An open mandate means that the property is listed with more than one estate agent. With this arrangement, the estate agent who sources the buyer gets the commission and the other agents get nothing. You do not need to sign an open mandate in writing but it is recommended so that everyone is on the same page.
The open mandate can seem like an attractive option because you could have many agents selling for you and thus you would expect greater marketing exposure but coordinating home viewings with several different agents can be quite a hassle. Each agent will also want to put up a for sale sign outside your home and there could be multiple listings on the property portals which can create the impression that your house is less exclusive and that you are desperate to sell. And these impressions will not help you secure a sale at the optimal price.
An open mandate also opens the seller up to potentially paying double the commission because multiple agents can claim that they were the ”effective cause” of the sale.
A dual mandate allows two agents to market the property. With dual mandates the commission does not get paid to the agent who sources the buyer. Instead, the two agents split the commission.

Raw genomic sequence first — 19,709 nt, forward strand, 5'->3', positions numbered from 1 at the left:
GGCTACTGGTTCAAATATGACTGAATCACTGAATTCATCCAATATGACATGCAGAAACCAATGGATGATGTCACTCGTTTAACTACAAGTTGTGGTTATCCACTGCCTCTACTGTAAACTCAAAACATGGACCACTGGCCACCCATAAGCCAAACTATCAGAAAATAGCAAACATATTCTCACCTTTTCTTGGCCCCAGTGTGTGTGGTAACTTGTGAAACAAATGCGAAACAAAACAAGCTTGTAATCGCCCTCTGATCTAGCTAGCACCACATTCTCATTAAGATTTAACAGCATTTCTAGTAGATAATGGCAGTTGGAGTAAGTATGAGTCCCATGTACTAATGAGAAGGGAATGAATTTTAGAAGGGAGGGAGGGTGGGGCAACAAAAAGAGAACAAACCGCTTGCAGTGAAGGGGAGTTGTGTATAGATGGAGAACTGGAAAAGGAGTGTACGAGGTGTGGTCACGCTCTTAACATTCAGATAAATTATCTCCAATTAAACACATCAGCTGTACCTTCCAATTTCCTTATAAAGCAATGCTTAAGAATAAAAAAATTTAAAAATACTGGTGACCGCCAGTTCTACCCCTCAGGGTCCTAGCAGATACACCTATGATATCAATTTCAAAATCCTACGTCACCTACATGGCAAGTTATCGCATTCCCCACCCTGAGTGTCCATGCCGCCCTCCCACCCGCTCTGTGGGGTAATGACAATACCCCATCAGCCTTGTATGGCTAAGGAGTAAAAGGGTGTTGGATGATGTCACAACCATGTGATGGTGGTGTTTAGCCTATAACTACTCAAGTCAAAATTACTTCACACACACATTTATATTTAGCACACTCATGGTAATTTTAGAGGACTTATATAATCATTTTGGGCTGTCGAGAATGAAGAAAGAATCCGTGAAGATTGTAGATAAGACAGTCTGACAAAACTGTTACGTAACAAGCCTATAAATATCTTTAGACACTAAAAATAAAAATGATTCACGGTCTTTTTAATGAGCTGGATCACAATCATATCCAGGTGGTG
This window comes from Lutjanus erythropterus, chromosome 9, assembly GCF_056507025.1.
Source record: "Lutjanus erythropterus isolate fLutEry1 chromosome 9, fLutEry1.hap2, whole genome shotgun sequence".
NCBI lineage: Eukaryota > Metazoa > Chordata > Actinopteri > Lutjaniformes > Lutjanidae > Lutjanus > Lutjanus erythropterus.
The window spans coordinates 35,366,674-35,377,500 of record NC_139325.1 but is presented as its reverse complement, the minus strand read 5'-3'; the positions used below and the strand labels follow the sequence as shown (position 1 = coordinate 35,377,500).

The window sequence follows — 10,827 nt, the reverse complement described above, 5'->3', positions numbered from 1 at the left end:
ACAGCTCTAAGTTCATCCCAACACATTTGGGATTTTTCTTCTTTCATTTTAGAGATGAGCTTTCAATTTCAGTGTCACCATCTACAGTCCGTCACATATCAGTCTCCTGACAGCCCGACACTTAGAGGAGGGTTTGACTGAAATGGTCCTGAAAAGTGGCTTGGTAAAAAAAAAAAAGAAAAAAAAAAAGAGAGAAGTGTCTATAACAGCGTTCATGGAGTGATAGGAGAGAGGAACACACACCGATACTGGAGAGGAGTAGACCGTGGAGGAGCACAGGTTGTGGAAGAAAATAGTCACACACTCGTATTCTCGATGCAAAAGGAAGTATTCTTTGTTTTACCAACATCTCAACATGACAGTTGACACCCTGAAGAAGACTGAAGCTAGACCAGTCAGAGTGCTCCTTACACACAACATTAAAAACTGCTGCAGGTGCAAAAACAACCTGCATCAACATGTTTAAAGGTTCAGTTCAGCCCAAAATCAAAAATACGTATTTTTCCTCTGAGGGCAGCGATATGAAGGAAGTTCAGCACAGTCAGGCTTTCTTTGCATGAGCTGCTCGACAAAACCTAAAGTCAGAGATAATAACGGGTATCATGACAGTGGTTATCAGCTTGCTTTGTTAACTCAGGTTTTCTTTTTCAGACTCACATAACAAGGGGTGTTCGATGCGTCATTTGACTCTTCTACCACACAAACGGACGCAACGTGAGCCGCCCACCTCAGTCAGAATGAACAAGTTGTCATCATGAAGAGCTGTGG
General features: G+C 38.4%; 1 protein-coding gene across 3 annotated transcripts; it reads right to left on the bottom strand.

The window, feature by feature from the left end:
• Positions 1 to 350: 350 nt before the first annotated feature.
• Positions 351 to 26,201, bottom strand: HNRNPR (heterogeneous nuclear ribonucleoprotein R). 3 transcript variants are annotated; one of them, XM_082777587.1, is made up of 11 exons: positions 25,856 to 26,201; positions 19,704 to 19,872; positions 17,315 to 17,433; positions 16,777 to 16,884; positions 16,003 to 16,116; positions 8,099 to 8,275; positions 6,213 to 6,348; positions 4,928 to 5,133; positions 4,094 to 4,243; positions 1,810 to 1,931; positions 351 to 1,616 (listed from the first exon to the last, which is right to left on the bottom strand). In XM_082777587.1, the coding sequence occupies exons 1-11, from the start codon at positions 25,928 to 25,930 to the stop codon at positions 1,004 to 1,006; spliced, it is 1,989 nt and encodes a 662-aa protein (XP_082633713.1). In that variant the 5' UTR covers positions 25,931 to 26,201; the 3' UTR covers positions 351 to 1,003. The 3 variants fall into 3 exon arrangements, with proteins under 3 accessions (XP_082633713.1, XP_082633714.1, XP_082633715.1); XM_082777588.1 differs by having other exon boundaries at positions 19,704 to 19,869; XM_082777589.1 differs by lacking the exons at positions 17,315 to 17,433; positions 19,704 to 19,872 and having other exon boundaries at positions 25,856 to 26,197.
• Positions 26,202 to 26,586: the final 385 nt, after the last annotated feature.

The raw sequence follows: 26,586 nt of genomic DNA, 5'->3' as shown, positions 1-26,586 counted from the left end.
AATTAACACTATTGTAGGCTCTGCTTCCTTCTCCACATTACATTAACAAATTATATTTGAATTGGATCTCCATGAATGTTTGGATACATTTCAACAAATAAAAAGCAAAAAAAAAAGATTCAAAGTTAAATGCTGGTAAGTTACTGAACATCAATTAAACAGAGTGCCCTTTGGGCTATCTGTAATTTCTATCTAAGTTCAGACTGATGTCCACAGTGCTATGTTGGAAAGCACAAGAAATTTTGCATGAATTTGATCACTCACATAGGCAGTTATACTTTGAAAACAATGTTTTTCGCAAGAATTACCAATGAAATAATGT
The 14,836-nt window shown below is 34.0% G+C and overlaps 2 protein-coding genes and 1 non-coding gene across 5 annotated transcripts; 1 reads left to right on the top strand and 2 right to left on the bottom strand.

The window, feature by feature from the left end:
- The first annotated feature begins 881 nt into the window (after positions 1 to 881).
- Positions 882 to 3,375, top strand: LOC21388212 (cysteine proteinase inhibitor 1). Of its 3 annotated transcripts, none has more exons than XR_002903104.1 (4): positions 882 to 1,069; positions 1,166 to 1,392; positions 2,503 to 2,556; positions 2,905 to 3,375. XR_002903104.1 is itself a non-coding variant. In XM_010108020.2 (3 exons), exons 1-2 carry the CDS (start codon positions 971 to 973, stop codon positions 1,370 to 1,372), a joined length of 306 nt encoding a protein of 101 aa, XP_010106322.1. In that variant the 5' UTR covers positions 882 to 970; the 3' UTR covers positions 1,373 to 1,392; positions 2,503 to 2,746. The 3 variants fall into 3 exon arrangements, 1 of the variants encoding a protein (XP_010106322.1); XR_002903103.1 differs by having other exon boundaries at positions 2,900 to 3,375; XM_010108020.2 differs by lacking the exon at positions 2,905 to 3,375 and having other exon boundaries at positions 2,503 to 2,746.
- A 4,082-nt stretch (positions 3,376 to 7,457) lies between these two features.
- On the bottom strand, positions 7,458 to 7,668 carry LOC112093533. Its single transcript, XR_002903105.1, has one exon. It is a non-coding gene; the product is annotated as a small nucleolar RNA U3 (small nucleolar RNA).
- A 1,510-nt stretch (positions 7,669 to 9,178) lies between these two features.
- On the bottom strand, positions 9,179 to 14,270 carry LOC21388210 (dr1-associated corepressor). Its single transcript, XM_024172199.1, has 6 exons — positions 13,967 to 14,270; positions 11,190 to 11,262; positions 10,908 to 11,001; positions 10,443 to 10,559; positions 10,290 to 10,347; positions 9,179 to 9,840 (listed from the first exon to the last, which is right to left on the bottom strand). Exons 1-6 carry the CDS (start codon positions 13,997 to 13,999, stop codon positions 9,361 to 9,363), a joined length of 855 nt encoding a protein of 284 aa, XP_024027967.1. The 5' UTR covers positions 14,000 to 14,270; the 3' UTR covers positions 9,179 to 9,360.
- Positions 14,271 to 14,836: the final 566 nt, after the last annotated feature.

This kind of mandate is agreed upon when agents from different agencies have the right to sell your property. After the sale, the agent’s commission is split between all listing agencies involved in the mandate.
A sole mandate is when one estate agent has exclusive rights to sell your house within an allocated time. When the property is sold this agent is paid regardless of who sourced the buyer. A seller is required to sign a fixed contract for usually three months.
A sole mandate allows your trusted agent to give your property maximum exposure. It also means that all buyers are introduced to the home through a single point of contact that understands your needs and acts in your best interest.
The difference between these two mandates is that with a sole mandate, the appointed agency and the owner can sell the house, but no other agent can. With a sole & exclusive mandate, only the appointed agency can sell the property – the owner can’t.